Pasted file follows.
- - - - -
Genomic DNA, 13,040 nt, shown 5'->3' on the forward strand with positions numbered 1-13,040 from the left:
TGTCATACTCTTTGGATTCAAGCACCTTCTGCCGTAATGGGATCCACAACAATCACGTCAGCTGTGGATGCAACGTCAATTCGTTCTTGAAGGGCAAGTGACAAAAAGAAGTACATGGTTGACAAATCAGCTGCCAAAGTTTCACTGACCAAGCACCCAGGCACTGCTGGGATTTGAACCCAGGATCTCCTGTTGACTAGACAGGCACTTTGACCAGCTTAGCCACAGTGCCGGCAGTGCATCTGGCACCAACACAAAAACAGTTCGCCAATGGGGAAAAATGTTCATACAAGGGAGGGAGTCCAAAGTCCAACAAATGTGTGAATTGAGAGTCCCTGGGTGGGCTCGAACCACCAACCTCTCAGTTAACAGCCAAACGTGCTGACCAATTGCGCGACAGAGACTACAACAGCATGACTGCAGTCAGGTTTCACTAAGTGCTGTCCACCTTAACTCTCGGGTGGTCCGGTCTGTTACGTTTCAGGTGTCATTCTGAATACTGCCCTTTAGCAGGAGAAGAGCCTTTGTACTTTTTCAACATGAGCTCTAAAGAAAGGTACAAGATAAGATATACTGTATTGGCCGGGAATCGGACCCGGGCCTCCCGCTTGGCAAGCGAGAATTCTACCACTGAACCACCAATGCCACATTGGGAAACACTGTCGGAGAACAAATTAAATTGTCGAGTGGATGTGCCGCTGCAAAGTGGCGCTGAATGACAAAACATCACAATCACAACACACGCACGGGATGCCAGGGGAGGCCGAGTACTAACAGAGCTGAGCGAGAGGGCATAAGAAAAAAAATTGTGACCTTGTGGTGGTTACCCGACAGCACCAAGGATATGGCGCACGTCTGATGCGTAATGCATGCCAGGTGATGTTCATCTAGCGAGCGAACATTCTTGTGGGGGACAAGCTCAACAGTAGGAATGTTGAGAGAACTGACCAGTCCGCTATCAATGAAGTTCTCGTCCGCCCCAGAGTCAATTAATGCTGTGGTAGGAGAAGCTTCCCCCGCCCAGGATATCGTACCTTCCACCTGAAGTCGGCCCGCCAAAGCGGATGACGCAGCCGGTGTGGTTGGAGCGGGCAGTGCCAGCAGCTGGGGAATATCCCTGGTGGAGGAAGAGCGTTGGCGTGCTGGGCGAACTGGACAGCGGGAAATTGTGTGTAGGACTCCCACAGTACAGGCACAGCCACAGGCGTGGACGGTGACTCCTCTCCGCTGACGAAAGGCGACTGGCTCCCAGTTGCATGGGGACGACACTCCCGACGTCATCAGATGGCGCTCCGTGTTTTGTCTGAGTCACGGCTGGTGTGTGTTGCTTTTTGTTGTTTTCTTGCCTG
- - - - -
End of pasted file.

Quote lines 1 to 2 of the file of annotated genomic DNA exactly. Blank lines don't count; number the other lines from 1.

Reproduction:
Genomic DNA, 13,040 nt, shown 5'->3' on the forward strand with positions numbered 1-13,040 from the left:
TGTCATACTCTTTGGATTCAAGCACCTTCTGCCGTAATGGGATCCACAACAATCACGTCAGCTGTGGATGCAACGTCAATTCGTTCTTGAAGGGCAAGTGACAAAAAGAAGTACATGGTTGACAAATCAGCTGCCAAAGTTTCACTGACCAAGCACCCAGGCACTGCTGGGATTTGAACCCAGGATCTCCTGTTGACTAGACAGGCACTTTGACCAGCTTAGCCACAGTGCCGGCAGTGCATCTGGCACCAACACAAAAACAGTTCGCCAATGGGGAAAAATGTTCATACAAGGGAGGGAGTCCAAAGTCCAACAAATGTGTGAATTGAGAGTCCCTGGGTGGGCTCGAACCACCAACCTCTCAGTTAACAGCCAAACGTGCTGACCAATTGCGCGACAGAGACTACAACAGCATGACTGCAGTCAGGTTTCACTAAGTGCTGTCCACCTTAACTCTCGGGTGGTCCGGTCTGTTACGTTTCAGGTGTCATTCTGAATACTGCCCTTTAGCAGGAGAAGAGCCTTTGTACTTTTTCAACATGAGCTCTAAAGAAAGGTACAAGATAAGATATACTGTATTGGCCGGGAATCGGACCCGGGCCTCCCGCTTGGCAAGCGAGAATTCTACCACTGAACCACCAATGCCACATTGGGAAACACTGTCGGAGAACAAATTAAATTGTCGAGTGGATGTGCCGCTGCAAAGTGGCGCTGAATGACAAAACATCACAATCACAACACACGCACGGGATGCCAGGGGAGGCCGAGTACTAACAGAGCTGAGCGAGAGGGCATAAGAAAAAAAATTGTGACCTTGTGGTGGTTACCCGACAGCACCAAGGATATGGCGCACGTCTGATGCGTAATGCATGCCAGGTGATGTTCATCTAGCGAGCGAACATTCTTGTGGGGGACAAGCTCAACAGTAGGAATGTTGAGAGAACTGACCAGTCCGCTATCAATGAAGTTCTCGTCCGCCCCAGAGTCAATTAATGCTGTGGTAGGAGAAGCTTCCCCCGCCCAGGATATCGTACCTTCCACCTGAAGTCGGCCCGCCAAAGCGGATGACGCAGCCGGTGTGGTTGGAGCGGGCAGTGCCAGCAGCTGGGGAATATCCCTGGTGGAGGAAGAGCGTTGGCGTGCTGGGCGAACTGGACAGCGGGAAATTGTGTGTAGGACTCCCACAGTACAGGCACAGCCACAGGCGTGGACGGTGACTCCTCTCCGCTGACGAAAGGCGACTGGCTCCCAGTTGCATGGGGACGACACTCCCGACGTCATCAGATGGCGCTCCGTGTTTTGTCTGAGTCACGGCTGGTGTGTGTTGCTTTTTGTTGTTTTCTTGCCTG